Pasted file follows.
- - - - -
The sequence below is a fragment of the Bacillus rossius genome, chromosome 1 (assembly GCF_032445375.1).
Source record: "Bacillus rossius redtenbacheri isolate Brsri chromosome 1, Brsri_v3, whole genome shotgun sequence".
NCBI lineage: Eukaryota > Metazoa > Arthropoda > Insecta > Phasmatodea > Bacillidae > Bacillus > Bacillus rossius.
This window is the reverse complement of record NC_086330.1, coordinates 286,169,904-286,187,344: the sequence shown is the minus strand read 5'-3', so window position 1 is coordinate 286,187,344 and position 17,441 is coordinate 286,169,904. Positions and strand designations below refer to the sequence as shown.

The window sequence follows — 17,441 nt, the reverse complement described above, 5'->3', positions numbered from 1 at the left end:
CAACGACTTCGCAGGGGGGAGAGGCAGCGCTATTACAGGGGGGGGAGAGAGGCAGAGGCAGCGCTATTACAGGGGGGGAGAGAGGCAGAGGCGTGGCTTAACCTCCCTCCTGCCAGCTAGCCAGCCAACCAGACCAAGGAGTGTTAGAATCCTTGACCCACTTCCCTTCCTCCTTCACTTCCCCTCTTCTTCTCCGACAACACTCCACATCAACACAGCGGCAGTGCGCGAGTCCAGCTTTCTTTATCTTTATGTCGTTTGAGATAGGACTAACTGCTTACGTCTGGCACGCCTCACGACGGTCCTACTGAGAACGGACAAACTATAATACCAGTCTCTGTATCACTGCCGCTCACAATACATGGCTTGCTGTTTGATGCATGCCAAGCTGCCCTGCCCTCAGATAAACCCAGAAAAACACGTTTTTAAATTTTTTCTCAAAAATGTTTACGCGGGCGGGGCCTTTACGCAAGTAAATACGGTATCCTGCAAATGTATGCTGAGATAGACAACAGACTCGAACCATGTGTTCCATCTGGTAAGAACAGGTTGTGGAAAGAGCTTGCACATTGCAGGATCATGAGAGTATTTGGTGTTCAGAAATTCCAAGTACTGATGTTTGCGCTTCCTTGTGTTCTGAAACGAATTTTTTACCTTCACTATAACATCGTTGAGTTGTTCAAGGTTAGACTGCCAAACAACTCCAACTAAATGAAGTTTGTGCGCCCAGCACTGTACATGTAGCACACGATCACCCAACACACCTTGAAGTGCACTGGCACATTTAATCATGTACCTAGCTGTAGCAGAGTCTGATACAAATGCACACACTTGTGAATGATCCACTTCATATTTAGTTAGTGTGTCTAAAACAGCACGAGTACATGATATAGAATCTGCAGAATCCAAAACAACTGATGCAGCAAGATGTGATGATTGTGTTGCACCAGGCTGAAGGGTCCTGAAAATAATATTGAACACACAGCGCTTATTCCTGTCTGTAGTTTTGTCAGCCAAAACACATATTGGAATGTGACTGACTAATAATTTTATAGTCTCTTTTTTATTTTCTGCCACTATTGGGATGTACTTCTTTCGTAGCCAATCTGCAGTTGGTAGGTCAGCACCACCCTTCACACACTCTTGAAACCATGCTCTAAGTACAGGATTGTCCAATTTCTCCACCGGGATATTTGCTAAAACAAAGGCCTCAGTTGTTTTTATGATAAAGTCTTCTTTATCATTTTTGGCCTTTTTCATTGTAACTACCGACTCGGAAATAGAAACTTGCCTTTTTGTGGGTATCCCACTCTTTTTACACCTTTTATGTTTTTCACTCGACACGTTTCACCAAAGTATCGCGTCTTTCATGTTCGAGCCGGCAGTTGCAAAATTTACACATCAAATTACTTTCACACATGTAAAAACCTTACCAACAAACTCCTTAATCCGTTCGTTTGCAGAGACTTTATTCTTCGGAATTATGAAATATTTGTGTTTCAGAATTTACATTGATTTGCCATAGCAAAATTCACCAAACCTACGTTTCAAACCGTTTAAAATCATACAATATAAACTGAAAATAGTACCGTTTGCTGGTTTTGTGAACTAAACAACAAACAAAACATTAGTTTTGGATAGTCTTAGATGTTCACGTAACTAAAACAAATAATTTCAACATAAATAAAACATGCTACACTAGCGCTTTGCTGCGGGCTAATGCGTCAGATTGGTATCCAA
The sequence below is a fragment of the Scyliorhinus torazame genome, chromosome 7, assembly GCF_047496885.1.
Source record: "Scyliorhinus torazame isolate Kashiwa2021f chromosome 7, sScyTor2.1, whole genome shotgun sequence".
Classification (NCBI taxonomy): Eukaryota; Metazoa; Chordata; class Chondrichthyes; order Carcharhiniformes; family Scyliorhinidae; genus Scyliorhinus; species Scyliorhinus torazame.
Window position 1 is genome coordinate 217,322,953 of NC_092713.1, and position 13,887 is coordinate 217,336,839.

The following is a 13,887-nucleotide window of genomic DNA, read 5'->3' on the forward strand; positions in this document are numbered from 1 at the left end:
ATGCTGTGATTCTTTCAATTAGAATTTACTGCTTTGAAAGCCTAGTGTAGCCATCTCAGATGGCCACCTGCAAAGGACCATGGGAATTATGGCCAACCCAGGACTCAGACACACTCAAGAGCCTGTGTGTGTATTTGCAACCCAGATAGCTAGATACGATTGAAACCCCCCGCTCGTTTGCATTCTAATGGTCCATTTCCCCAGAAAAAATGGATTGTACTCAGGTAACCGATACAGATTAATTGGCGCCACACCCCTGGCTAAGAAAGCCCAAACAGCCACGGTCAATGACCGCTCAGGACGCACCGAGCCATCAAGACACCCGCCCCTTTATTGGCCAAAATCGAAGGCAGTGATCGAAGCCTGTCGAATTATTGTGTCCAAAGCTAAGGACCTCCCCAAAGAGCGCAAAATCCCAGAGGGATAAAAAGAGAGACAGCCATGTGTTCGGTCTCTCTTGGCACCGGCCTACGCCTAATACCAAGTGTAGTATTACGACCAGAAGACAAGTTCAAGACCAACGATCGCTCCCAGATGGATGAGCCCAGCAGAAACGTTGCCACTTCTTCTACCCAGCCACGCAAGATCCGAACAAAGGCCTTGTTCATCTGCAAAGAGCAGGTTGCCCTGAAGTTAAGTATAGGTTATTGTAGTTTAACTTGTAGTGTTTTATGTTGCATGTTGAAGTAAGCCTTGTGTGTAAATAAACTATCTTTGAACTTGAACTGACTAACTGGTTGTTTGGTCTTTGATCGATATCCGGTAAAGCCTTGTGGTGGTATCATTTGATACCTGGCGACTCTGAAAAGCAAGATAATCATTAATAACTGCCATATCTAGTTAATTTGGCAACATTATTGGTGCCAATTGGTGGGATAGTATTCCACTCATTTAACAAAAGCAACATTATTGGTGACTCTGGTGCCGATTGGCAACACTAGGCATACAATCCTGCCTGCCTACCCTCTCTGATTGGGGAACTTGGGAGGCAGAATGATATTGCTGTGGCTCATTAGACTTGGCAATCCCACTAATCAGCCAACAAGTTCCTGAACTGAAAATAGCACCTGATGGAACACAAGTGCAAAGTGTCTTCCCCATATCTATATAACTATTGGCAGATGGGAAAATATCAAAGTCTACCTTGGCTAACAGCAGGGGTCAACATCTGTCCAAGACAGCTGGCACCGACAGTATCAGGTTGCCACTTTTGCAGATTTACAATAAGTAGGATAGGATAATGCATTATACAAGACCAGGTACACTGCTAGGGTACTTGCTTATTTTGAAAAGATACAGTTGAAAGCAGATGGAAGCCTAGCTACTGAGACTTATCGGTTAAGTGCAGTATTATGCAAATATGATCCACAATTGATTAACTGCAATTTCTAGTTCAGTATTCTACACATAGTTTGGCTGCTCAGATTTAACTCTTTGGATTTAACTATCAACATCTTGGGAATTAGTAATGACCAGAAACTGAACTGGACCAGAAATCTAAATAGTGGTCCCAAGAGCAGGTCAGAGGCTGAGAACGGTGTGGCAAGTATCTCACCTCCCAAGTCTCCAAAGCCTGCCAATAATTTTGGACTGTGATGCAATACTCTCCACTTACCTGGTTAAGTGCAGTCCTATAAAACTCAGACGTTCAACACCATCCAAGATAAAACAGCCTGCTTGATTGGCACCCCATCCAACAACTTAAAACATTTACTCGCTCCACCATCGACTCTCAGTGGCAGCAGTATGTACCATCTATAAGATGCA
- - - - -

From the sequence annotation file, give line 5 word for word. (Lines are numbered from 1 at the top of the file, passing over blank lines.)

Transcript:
The window sequence follows — 17,441 nt, the reverse complement described above, 5'->3', positions numbered from 1 at the left end: